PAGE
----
Here's what I notice: 1) the bridge of the nose is vertical in yours, when it should be angled 2) your edges are too hard on the cheek, forehead, and chin. Needs a smoother transition from shadow to light 3) the far side of the face is drawn as if it's straight on, which gives your drawing a "stretched out" look. Overall I'd think more about wrapping the features around the 3d forms of the head
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Peter Anton
Hey man, you're not a disappointment. You might be disappointed with the situation, but YOU are not a disappointment. You're a human who is encountering obstacles on the path to mastery. Either accept that art isn't gonna work out for you or figure out a way to overcome those difficulties. In hard times I find it helpful to ask: "why is this problem awesome?" And if you really can't do art, you can still figure out a way to do something else creative and productive with your life. You got this man :) treat yourself with love and compassion-this isn't your fault. Just do your best and get 1% better every day
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Peter Anton
Your drawings are incredible for your age and it would be a crime for you to stop drawing. You could try getting a big newsprint pad and some vine charcoal, and draw with your arm, so that your wrist and fingers don't have to do much work. It's probably all the little detail work you do with your fingers. Check if you're spending a lot of time doing other stuff that might hurt your hand, like playing video games or typing on your smartphone. Maybe try doing Yoga (yoga with Adrienne on Youtube) or look up Physical Therapy exercises/recommendations for carpal tunnel on youtube. Other options: draw with your other hand, do sculpture, do 3d modeling in Blender, learn photography. If you REALLY can't draw, figure out something creative you CAN do. Creative people gotta create or we go crazy (in my experience)
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Peter Anton
Yeah, my guess is you're missing a sense of purpose. You don't know why you're doing art. For example: I'm a teacher, and my purpose is inspiring and educating my students. In order to do that, I need a deep understanding of the concepts I intend to teach them. So what's your purpose? What's the impact you want to have had on the world when you are lying on your deathbed? I'd recommend finding some Brendan Burchard youtube videos on purpose and seeking clarity. His book "High Performance Habits" is also great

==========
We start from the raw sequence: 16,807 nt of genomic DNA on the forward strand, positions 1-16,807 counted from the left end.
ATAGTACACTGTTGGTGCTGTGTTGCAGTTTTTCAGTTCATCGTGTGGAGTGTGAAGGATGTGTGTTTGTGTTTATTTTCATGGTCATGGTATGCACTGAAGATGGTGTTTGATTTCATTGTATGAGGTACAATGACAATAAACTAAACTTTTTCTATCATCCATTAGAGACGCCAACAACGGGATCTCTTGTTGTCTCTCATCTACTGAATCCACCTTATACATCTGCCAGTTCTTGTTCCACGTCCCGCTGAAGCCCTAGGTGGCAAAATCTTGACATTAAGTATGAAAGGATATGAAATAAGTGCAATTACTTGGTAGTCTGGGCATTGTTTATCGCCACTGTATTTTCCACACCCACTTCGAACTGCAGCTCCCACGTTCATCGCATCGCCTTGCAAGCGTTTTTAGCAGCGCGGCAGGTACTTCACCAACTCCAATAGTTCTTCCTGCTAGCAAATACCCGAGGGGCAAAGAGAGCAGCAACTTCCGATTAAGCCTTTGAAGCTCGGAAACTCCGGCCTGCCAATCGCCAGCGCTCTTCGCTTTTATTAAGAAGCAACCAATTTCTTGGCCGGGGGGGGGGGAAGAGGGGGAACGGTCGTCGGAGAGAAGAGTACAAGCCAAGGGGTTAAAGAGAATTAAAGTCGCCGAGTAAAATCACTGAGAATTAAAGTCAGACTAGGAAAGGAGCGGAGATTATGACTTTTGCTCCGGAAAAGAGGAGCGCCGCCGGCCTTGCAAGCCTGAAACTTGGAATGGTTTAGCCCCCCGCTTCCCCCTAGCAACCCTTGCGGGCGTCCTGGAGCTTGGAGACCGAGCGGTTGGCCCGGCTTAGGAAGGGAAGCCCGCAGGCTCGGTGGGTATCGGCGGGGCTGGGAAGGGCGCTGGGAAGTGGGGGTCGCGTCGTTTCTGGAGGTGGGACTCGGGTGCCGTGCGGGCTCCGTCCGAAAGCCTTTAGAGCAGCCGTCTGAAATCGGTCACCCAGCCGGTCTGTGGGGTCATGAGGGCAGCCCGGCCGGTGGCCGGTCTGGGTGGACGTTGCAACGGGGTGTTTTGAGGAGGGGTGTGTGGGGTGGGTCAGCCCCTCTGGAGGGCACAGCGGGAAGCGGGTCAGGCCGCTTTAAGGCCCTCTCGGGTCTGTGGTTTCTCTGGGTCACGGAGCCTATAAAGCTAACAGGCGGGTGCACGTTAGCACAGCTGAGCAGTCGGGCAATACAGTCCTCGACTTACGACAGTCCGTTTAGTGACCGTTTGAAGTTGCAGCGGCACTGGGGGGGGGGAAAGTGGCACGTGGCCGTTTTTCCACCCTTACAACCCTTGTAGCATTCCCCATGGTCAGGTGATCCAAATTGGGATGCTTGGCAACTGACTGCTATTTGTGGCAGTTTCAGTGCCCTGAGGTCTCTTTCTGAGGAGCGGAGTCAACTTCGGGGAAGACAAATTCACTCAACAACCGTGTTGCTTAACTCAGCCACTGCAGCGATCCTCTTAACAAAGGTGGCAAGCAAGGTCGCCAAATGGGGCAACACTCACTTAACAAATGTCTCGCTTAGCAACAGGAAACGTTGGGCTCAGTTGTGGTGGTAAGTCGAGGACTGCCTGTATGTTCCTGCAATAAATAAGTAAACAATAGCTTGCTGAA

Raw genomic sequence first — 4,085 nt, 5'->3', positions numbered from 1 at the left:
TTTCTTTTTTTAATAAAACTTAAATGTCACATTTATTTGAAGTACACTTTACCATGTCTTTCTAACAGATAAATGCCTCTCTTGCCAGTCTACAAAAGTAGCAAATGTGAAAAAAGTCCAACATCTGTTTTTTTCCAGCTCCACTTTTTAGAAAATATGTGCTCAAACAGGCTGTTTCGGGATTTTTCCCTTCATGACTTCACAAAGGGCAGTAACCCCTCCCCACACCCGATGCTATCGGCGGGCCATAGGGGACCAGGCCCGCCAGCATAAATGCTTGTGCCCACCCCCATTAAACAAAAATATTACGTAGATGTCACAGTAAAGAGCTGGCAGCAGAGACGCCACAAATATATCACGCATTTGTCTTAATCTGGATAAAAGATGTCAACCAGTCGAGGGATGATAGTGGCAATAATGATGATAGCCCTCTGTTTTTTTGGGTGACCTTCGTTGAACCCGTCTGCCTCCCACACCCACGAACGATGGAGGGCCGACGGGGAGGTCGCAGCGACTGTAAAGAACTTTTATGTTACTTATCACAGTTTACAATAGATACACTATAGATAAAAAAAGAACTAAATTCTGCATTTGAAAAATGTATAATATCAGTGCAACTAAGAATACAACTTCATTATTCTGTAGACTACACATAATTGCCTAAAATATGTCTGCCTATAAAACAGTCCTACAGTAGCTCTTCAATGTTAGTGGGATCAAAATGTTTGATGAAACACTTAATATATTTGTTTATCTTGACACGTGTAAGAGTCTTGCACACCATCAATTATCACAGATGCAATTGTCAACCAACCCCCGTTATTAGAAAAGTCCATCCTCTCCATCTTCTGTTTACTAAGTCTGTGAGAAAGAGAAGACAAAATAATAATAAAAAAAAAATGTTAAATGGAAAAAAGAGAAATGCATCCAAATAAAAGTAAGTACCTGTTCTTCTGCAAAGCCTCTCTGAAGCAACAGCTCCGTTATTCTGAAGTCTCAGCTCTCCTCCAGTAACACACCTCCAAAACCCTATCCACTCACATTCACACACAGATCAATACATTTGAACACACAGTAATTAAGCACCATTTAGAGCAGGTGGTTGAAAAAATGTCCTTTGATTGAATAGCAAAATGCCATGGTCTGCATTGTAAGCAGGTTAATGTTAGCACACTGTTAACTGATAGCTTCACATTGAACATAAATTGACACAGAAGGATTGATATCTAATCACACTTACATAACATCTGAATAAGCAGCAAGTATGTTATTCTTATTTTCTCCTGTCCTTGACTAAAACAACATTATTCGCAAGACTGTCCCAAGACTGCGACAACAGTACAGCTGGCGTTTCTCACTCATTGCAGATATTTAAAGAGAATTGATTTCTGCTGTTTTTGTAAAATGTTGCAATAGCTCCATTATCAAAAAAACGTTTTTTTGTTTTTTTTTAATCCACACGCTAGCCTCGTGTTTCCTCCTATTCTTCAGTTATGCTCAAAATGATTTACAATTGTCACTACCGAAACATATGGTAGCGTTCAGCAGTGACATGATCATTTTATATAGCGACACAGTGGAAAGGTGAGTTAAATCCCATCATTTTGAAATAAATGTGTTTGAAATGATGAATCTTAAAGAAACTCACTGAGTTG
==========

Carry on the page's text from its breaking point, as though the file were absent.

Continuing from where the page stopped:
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Peter Anton
Not really a critique, just wanna suggest that you do your research into the art industry. A lot of people go in blind because they love art, only to wind up doing something they hate or possessing skills that won't get them the job they want. Try to narrow down what you want to do. And don't go into debt with student loans (there's a good podcast series called Borrowed Future about the student loan crisis if you want to learn how horrible student loans are. Totally rambling, but just wanna warn you since you might be thinking about college Some questions to ask yourself: 1) do you want to go into animation or video games (or something else)? 2) do you enjoy working with 3d programs like Zbrush? 3) are you more interested in design or illustration? Feng Zhu and Trent Kaniuga are good people to listen to for video games Brett Bean and Stephen Silver are great for animation
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Peter Anton
I think it looks cool and has a good feel to it. Main thing is it doesn't feel like a portal since there's no magical energy in the center, unless you meant it to just be a stone arch, if that's what you meant by portal. I also think you could vary up the size of the rocks more (tiny, medium, huge). They could also use more weathering. I think it also might be too symmetrical in its structure.
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Peter Anton
I was gonna say the same thing: your brushwork looks a bit too slick and samey. Maybe study edges and breakup patterns (how the edges appear in the transition from shadow to light). Texture is mainly about two things: silhouette and breakup pattern
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jeff tang
Asked for help
mods, admins Im sorry I accidentally pressed report when I was trying to go to replies
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Peter Anton
That's happened to me before haha. Don't know why they are so close
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Peter Anton
Main thing I see is the positioning of the sword is really weird. Should be more upright if he's just standing there. The other thing is that the legs are in the same position, which makes it less interesting. The shield looks brand new, when it could be an opportunity for storytelling: battle scars, chips, pieces missing, etc.
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Peter Anton
The thing that stand out to me is that the trees are really boxy, almost parallel to the canvas. There's also no overlap from the salamander to the tree behind it, and same with the first tree to the second tree. I'd also look into how you can improve the foreground- shoving some plants into the corner is kind of a default solution that's not really interesting (I'm trying to break that habit too!). I'd do some master studies and see what they do
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Peter Anton
Follow the river to the source. So for these NSFW artists, see if you can determine their influences and find them in old masters. Ex: if you're into hentai art, maybe look at the Japanese Ukiyo-e artists like Hokusai. Another example: for Peter de Seve, you can find out among his influences were Heinrich Kley and Arthur Rackham. There are two buckets of art parents: content and technique. Bouguereau goes in the technique pile because he's a wizard but his art doesn't make me feel anything. On the other hand, I like stuff like Yugioh and Naruto for the awesome monsters and superpowers, but I don't want to draw in that syle. Only a few artists will combine both content and technique, and those are your favorites (Jesper Ejsing and Tyler Jacobson for me)